Euston, we have a problem. Richard Branson found out today that Virgin Trains has lost the rail franchise for the West Coast Mainline to First Group. From 9 December, First plans to ‘offer substantial improvements in the quality and frequency of services’ on one of the country’s key arteries. This overhaul will bring in 11 new trains and 12,000 extra train seats by 2016. Branson is sore about his company’s loss, and has attacked the government’s ‘insanity’ for handing over the network to First:
Under our stewardship, the West Coast Mainline has been transformed from a public liability into a valuable asset for the UK, worth many billions of pounds. The service is a British success story and one to put up against rail companies around the world. It is a great shame that such a strong track record has been discounted in the evaluation process for one of the UK’s most important infrastructure assets. The country’s passengers, taxpayers and the West Coast employees deserve better.
These achievements have counted for little – as this is the fourth time that we have been out-bid in a rail tender. On the past three occasions, the winning operator has come nowhere close to delivering their promised plans and revenue, and has let the public and country down dramatically’
The billion dollar question is whether First will be able to deliver its upgrade promises and still turn a profit. Virgin offered £4.8bn to run the route till 2026, compared to £5.5bn for First Group — ‘a very very aggressive bid’ in the words of Virgin’s Tony Collins. First’s chief executive Tim O’Toole (who performed well as head of London Underground 2003-2009) hit back that his company ‘has a track record of winning deliverable bids’ and their bid represented the ‘fairest deal’ for taxpayers’.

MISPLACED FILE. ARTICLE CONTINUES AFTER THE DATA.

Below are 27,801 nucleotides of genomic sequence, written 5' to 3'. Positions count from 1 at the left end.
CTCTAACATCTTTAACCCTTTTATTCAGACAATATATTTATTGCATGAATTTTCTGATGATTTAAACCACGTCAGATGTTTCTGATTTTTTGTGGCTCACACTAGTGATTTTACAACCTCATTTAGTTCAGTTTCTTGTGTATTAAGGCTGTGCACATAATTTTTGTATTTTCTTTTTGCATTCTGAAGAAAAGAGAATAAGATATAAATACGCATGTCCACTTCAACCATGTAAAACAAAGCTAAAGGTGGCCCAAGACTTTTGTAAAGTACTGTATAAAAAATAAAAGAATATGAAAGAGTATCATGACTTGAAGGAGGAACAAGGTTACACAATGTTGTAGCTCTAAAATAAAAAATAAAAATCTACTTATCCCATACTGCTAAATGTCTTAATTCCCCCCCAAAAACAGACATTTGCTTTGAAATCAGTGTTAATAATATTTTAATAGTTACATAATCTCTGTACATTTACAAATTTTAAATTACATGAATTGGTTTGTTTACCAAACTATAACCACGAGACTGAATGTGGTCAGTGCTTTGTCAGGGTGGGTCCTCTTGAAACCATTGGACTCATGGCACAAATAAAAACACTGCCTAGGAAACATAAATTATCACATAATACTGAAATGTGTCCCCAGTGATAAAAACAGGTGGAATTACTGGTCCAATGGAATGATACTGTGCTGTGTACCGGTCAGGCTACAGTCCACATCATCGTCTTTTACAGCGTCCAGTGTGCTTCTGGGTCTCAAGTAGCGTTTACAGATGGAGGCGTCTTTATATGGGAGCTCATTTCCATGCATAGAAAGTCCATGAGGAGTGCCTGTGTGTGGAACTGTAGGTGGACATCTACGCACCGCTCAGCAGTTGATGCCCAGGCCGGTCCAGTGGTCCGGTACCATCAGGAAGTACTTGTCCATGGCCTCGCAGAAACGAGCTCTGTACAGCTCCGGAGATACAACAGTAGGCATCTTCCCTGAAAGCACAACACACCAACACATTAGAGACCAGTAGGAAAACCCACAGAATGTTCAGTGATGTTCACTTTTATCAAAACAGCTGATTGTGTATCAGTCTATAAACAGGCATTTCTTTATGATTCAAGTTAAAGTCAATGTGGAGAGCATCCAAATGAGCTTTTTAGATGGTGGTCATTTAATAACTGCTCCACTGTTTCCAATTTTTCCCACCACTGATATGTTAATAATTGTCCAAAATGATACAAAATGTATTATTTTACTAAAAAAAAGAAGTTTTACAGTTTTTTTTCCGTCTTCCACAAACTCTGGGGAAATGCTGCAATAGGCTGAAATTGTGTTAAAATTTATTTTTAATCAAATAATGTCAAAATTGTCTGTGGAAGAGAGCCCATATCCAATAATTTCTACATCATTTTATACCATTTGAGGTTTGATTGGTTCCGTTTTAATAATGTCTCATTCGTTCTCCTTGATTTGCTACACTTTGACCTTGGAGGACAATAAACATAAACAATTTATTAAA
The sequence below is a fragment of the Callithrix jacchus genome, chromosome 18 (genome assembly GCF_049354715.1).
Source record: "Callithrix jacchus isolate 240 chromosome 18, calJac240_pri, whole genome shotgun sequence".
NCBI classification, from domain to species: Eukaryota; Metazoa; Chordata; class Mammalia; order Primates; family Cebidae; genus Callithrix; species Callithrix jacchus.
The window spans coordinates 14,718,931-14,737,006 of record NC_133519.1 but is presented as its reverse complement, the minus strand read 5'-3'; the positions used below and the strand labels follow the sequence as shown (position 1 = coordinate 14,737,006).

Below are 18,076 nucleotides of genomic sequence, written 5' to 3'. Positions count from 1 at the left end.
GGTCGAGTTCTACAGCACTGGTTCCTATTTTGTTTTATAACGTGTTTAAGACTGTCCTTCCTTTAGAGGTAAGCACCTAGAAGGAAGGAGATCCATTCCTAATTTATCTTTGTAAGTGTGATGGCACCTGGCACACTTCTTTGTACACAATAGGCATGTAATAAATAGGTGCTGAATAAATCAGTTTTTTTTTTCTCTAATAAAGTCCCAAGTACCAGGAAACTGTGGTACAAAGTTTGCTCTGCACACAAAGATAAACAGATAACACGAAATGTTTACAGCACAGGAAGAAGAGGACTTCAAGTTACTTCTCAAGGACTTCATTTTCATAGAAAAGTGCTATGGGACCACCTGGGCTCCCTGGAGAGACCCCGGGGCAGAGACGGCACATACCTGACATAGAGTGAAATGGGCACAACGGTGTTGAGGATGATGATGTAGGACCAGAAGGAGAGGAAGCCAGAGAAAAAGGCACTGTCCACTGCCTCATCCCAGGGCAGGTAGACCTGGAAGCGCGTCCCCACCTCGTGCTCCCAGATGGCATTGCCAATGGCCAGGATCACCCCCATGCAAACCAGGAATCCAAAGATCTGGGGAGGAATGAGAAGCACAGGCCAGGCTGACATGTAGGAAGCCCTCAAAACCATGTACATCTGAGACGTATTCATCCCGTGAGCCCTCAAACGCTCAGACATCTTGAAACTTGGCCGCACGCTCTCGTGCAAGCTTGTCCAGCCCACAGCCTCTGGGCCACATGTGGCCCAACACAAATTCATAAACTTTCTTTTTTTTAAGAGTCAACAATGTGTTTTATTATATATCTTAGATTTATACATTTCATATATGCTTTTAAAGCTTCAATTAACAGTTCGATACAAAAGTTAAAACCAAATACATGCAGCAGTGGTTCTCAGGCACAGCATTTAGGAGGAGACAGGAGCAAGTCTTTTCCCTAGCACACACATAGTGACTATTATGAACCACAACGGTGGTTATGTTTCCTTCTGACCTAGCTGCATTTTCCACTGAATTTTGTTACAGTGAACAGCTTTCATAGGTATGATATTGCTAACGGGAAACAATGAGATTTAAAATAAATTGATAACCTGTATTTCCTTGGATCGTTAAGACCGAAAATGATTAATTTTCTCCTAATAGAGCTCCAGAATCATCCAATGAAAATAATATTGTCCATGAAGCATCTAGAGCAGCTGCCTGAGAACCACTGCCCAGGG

But if £5.5bn is too much of a burden, First run the risk of treading the same path as National Express did on the East Coast service. The long-standing GNER service was terminated thanks to National Express’ overly ambitious bid to run the network for nine years. Just two years in, the franchise collapsed and the country’s second busiest train line was nationalised. There are differences between the bids — the National Express package had very little spare capacity while First’s 10 per cent annual growth does not seem unreasonable. There is the matter of High Speed 2. As we reported a few weeks ago, plans for the new network have gone suspiciously quiet. If HS2 doesn’t materialise, the West Coast line faces a problem when it reaches capacity in 2026. If First Group find either of these insurmountable, we will find ourselves sleep walking back to British Rail.
What do passengers make of the news? Here’s a selection of tweets:
But he official figures from Network Rail tell a different story. The moving annual average of public performance measures — the standard measurement for rail franchise performance — suggests that Virgin Trains has been performing worse than other First Group lines. Although they are very different services, the survey suggests most passengers are not unhappy with First:
This week’s fare increases and today’s takeover both highlight a key issue with our rail franchising system. Money continues to be the main motivator for handing out franchises, while quality of service comes second. Margaret Thatcher said that a private rail network would be ‘a privatisation too far’. Since 1994, the numerous safety incidents and huge above-inflation fare rises suggest she may have been right.Tags: HS2, Privatisation, Railways, Trains, UK politics